Did We Forget About The Sandwich Generation?
Welcome to my weekly Q&A roundup. (Scroll down to find the Q&A.)
If this is your first time here, welcome. I spend a fair amount of time speaking at events and conferences. At the end of my presentations, I leave space for audience members to ask questions—tough questions, brave questions, you name it. The level of candor and curiosity always inspires me, and I want to share that sentiment with you. So each week, I pick one question that I believe others would find most instructive and publish my response to it here.
The purpose of this weekly tradition is transparency and inclusivity.
Transparency: a behind-the-scenes look at my day-to-day.
Inclusivity: bringing others along in the journey.
Make The Sandwich Generation Part Of Your DEI Strategy
I heard the term “sandwich generation” months ago in discussions about the forthcoming infrastructure bill. But now that the Bipartisan Infrastructure Deal passed in the Senate, I haven’t seen any reference to it. Is it less of an issue than we originally thought it was?
The Bipartisan Infrastructure Deal (as of 8/18/21) does not include provisions for human infrastructure such as child and elderly care. We can leave it to political commentators to mull over why human infrastructure didn’t make it into this bill.
Today, I’d like us to focus our attention on the importance of the “sandwich generation” because, no—it’s not any less of an issue today than it was months ago. If anything, this situation is becoming direr. Let’s unpack why.
What Is The Sandwich Generation?
If you are part of the sandwich generation, it means you are a middle-aged adult who cares for an elderly parent or in-law and at least one child.
On one end of the spectrum we have a generation of children growing up during a time of accentuated instability. And on the other end we have an elderly population whose size is expected to increase by 93% in the next 30 years. In the middle: those 40-to-59-year-old Americans who must care for both.
I joined the sandwich generation last year after my Mum was diagnosed with cancer. She moved in with my family so that we could take care of her during her final months. It was a 24-hour job.
My Mum needed help getting to the bathroom, managing medication, preparing meals, selling her house, moving her belongings from California to Colorado, and managing her money. She also used a high capacity oxygen machine, which meant our energy bill more than doubled.
The sandwich generation has always existed in some form. The fact that a group of middle-aged Americans cares for their elderly parents while also caring for their children shouldn’t shock us. What should catch our attention, however, is the growth of the middle cohort and the number of responsibilities they now assume.
Today, nearly half (47%) of US adults ages 40 to 59 find themselves sandwiched as default caretakers in the middle of two generations.
What Is The Sandwich Generation Responsible For?
The responsibilities of this middle cohort of caretakers include:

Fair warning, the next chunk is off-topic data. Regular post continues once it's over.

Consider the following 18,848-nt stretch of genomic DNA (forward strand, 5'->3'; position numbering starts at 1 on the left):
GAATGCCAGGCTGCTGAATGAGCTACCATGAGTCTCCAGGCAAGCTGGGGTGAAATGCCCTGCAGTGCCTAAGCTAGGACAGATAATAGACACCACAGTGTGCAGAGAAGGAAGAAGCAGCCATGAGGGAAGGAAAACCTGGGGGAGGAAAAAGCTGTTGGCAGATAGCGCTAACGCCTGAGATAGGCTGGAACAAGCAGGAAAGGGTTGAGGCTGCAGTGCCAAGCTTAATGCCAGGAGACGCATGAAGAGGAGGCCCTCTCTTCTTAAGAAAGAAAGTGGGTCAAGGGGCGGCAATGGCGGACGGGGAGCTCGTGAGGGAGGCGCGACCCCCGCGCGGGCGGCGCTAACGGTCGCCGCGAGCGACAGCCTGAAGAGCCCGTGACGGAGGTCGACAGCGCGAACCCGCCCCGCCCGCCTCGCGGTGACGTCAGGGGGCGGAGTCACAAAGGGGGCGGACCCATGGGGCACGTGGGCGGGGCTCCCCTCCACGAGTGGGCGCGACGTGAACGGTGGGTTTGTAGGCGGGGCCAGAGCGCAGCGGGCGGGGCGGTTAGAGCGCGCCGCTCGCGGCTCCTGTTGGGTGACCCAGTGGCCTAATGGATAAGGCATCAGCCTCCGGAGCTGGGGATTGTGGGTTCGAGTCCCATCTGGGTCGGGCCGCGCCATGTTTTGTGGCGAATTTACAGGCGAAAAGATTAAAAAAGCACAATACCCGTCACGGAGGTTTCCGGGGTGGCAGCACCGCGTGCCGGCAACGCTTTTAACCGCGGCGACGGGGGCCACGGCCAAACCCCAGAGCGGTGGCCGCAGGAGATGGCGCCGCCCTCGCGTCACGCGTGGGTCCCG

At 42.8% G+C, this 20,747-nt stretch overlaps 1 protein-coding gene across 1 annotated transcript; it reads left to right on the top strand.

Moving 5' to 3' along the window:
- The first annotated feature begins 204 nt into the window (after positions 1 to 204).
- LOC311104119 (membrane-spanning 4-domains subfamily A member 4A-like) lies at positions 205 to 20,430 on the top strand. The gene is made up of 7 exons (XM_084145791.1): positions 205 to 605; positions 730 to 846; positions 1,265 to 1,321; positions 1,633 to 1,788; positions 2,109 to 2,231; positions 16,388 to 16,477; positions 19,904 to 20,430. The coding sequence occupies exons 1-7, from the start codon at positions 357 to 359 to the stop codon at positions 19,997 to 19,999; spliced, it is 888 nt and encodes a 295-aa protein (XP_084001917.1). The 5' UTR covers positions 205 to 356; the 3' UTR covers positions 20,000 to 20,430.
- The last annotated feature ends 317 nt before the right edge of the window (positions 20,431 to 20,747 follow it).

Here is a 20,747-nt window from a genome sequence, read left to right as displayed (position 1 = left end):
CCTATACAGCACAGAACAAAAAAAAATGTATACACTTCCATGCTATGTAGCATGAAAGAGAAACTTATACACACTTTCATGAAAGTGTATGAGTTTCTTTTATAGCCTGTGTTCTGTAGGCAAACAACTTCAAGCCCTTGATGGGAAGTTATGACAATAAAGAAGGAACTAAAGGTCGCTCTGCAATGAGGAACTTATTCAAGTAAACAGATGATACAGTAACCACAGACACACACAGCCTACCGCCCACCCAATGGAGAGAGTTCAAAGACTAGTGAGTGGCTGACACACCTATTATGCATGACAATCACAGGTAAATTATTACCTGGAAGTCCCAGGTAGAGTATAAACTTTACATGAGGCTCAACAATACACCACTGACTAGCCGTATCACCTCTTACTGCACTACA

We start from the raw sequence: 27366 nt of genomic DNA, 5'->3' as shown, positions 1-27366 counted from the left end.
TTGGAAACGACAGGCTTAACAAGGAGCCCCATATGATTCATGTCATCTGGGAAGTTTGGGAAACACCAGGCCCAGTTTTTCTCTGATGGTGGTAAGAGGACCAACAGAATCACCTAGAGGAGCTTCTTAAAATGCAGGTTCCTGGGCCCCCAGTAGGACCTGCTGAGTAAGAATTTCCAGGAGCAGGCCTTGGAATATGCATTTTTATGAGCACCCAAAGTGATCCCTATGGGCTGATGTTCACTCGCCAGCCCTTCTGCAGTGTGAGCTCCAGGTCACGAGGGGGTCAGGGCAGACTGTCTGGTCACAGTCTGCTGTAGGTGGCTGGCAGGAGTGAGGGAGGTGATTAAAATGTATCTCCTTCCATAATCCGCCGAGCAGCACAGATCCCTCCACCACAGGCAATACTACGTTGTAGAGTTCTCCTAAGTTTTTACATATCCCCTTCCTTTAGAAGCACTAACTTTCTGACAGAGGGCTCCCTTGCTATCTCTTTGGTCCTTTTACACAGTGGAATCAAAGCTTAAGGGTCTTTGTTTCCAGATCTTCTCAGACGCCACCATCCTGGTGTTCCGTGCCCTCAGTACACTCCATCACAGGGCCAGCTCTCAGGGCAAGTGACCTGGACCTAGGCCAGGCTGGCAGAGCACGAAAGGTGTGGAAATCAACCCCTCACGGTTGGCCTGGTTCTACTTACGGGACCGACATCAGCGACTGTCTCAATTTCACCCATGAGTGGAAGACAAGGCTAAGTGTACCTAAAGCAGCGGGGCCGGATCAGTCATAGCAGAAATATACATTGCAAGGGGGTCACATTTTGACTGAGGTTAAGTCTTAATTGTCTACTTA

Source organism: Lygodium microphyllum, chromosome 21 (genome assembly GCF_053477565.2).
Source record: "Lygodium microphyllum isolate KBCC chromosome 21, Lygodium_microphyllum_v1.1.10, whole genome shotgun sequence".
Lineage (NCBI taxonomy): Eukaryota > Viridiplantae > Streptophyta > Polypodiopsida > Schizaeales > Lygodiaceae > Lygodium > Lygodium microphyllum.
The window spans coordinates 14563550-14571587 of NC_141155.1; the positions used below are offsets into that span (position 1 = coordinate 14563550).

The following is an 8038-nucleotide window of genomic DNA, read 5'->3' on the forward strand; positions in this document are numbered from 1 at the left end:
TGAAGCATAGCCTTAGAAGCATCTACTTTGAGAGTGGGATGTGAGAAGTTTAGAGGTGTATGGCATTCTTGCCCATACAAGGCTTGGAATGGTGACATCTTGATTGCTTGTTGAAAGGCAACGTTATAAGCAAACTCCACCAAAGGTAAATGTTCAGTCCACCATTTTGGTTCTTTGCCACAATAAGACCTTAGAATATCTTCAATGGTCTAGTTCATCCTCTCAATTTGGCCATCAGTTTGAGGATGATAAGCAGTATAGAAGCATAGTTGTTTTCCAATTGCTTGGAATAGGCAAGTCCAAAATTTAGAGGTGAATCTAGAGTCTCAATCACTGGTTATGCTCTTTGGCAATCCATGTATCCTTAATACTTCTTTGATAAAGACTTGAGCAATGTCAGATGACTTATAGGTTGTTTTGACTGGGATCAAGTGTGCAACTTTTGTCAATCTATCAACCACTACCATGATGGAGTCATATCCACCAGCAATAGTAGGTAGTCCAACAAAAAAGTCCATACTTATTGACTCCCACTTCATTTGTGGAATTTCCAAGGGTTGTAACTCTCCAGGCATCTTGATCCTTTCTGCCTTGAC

Household chores: 55% perform chores for their parents
Financial management: 49% manage parents’ finances
Health care: 47% spend an average of 2 hours per day on parental caregiving
Economic support: 31% are financially responsible for their parents
To be clear, these responsibilities add to the existing laundry list of chores parents tick off on a daily basis in caring for their own children. And yes, the bulk of this unpaid labor falls on women’s shoulders. And yes, women’s burden of unpaid labor skyrocketed (by 153%!) during the pandemic.
When it comes to caring for their elderly parents, women in the sandwich generation are:
More likely than men to be caregivers (55% of women versus 45% of men)
More likely than men to take on the majority of caregiving (majority = more than 21 hours per week)
Likely to be working full-time (54% of women caregivers toggle between full-time careers and caring)
And while the sandwich generation has a uniquely challenging set of demands on their time, their supply of time doesn’t change. They, like all of us, must fit their responsibilities into a 24-hour day. Trade-offs ensue. And those trade-offs carry economic value.
What Are The Economic Costs Of Today’s Sandwich Generation?
The average woman loses approximately $274,044 in wages and Social Security benefits as a direct result of leaving the labor force to take on more caregiving duties. Every year, Americans miss out on $28.9 billion in wages to care for family members.
The inequity surrounding today’s sandwich generation merits our intervention. It’s clear that public policy won’t provide the relief many were hoping for. Not yet.
So in the meantime, private sector leaders can ease the burden of the sandwich generation by providing comprehensive, gender-neutral paid leave to their employees. What do I mean by “comprehensive” and “gender-neutral” paid leave?
For that, I’ll direct your attention to this Fast Company article. The article highlights five key parameters organizations should include to ensure their paid leave policies are equitable, effective, and economically beneficial for all.
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© 2021 Katica Roy™, Inc.